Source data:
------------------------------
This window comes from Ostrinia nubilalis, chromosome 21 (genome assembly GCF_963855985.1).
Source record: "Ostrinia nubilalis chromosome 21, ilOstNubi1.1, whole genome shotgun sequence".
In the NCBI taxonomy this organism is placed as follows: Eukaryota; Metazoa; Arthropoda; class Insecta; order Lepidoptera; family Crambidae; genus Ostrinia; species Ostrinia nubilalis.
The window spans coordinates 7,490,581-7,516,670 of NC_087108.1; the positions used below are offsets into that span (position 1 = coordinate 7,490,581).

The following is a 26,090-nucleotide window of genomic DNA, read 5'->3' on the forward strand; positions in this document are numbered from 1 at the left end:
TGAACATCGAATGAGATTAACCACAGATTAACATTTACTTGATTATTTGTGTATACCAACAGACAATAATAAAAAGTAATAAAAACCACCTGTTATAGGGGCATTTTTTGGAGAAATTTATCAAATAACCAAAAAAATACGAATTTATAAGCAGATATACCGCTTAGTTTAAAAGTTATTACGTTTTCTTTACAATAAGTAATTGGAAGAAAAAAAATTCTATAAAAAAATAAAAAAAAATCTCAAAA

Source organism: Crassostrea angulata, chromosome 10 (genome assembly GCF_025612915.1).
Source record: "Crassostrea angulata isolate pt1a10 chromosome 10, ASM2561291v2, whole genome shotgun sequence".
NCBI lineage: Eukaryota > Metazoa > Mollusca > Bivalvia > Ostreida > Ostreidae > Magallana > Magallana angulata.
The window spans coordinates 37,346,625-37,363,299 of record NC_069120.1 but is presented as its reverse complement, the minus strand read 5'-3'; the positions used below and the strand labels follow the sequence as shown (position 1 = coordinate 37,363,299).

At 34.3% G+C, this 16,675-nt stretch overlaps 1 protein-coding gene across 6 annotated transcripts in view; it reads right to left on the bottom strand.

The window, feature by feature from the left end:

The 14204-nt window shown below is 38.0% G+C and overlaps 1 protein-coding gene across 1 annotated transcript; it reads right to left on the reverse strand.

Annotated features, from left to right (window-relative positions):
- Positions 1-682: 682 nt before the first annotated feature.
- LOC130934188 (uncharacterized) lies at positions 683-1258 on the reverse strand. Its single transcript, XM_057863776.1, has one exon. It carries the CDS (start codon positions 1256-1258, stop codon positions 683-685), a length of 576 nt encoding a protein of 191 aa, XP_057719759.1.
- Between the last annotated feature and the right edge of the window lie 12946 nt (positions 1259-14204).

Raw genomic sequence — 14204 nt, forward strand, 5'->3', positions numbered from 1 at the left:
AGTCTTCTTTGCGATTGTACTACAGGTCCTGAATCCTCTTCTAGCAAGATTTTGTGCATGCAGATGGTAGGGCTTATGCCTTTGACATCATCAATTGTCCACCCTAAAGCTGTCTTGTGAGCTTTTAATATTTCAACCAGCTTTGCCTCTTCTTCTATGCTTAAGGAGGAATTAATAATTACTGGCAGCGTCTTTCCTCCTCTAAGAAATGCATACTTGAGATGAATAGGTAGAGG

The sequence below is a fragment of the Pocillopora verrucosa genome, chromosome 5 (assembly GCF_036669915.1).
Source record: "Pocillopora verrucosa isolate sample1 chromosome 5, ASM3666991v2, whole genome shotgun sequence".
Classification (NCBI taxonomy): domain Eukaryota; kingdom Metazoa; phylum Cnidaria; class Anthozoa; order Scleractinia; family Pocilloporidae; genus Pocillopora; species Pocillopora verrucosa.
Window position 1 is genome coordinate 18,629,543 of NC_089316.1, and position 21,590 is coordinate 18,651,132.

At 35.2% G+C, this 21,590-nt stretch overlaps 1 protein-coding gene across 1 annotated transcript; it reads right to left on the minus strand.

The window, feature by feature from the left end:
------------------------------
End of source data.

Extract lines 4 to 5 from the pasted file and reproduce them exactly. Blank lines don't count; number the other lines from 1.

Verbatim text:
The window spans coordinates 7,490,581-7,516,670 of NC_087108.1; the positions used below are offsets into that span (position 1 = coordinate 7,490,581).

The following is a 26,090-nucleotide window of genomic DNA, read 5'->3' on the forward strand; positions in this document are numbered from 1 at the left end: